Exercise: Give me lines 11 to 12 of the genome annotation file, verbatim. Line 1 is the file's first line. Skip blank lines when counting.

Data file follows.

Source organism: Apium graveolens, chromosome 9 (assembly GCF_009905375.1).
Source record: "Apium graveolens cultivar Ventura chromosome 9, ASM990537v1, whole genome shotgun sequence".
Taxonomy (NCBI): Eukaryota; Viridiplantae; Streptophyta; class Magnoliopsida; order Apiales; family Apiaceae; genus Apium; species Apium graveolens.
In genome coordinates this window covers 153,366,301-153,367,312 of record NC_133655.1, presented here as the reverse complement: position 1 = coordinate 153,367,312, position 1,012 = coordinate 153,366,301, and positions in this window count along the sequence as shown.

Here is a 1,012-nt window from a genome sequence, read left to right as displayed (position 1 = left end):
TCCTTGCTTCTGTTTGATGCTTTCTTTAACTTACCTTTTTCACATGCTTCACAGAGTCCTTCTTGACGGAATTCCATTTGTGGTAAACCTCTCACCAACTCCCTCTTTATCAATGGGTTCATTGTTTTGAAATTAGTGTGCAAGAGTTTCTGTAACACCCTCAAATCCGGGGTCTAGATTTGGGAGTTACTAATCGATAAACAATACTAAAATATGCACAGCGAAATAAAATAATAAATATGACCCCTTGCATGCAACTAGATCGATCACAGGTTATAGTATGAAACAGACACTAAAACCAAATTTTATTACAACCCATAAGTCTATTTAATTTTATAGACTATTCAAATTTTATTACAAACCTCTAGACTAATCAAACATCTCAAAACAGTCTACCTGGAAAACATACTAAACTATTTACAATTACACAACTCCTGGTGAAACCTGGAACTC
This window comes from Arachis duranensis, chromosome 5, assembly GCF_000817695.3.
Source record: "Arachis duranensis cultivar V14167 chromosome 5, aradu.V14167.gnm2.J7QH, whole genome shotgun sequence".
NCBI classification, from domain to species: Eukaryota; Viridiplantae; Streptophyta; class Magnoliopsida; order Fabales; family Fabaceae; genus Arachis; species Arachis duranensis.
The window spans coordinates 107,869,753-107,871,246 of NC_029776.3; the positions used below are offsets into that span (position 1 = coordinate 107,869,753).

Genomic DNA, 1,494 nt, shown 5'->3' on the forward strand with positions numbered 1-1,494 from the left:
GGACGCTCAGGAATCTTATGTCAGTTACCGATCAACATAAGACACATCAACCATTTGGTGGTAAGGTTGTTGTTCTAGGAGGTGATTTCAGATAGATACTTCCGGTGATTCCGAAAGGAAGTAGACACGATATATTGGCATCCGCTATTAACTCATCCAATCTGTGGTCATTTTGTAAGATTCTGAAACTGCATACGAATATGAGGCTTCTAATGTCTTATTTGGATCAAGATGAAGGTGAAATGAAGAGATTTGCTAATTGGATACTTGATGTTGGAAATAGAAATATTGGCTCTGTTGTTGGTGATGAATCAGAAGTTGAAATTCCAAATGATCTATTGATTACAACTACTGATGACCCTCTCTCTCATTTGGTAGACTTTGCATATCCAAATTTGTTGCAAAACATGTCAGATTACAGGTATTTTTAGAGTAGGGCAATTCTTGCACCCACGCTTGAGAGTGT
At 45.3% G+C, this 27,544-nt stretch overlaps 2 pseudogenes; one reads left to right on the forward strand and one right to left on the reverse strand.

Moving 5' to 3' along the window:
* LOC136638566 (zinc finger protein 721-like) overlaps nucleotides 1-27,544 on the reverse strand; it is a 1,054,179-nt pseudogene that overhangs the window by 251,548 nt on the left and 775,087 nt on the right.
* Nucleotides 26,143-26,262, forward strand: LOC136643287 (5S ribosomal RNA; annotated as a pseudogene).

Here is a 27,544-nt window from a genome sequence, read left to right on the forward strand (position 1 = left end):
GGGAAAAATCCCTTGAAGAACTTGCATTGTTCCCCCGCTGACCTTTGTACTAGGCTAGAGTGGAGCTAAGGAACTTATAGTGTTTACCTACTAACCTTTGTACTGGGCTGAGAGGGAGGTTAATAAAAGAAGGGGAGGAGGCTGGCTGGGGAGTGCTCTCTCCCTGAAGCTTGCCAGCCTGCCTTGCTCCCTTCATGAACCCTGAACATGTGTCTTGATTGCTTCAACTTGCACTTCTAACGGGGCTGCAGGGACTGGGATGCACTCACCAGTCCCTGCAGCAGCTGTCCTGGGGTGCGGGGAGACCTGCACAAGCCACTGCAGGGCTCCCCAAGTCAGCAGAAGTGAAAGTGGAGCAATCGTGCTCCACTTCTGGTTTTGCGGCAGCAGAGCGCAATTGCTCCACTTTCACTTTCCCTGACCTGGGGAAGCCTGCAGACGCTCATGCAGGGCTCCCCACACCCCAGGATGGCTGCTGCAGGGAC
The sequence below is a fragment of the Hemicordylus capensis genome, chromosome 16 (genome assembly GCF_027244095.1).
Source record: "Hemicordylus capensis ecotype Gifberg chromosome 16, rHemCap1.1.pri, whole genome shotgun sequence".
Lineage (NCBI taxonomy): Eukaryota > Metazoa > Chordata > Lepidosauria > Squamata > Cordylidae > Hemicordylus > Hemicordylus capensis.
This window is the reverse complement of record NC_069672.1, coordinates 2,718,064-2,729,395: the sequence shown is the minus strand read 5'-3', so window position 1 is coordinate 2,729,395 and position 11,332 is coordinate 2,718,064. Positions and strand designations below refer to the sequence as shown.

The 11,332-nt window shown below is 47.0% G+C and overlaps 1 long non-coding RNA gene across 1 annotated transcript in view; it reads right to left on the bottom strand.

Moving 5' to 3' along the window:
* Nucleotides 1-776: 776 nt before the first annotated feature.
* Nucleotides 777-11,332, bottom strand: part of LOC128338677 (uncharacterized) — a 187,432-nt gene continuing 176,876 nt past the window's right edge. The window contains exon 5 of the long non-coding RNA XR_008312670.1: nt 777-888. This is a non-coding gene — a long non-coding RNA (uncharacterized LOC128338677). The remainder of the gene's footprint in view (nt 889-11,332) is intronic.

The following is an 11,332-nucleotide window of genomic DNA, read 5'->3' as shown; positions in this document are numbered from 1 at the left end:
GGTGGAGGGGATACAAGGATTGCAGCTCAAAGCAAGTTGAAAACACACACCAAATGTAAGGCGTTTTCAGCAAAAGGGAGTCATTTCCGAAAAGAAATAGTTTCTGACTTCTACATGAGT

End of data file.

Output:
Genomic DNA, 1,494 nt, shown 5'->3' on the forward strand with positions numbered 1-1,494 from the left:
GGACGCTCAGGAATCTTATGTCAGTTACCGATCAACATAAGACACATCAACCATTTGGTGGTAAGGTTGTTGTTCTAGGAGGTGATTTCAGATAGATACTTCCGGTGATTCCGAAAGGAAGTAGACACGATATATTGGCATCCGCTATTAACTCATCCAATCTGTGGTCATTTTGTAAGATTCTGAAACTGCATACGAATATGAGGCTTCTAATGTCTTATTTGGATCAAGATGAAGGTGAAATGAAGAGATTTGCTAATTGGATACTTGATGTTGGAAATAGAAATATTGGCTCTGTTGTTGGTGATGAATCAGAAGTTGAAATTCCAAATGATCTATTGATTACAACTACTGATGACCCTCTCTCTCATTTGGTAGACTTTGCATATCCAAATTTGTTGCAAAACATGTCAGATTACAGGTATTTTTAGAGTAGGGCAATTCTTGCACCCACGCTTGAGAGTGT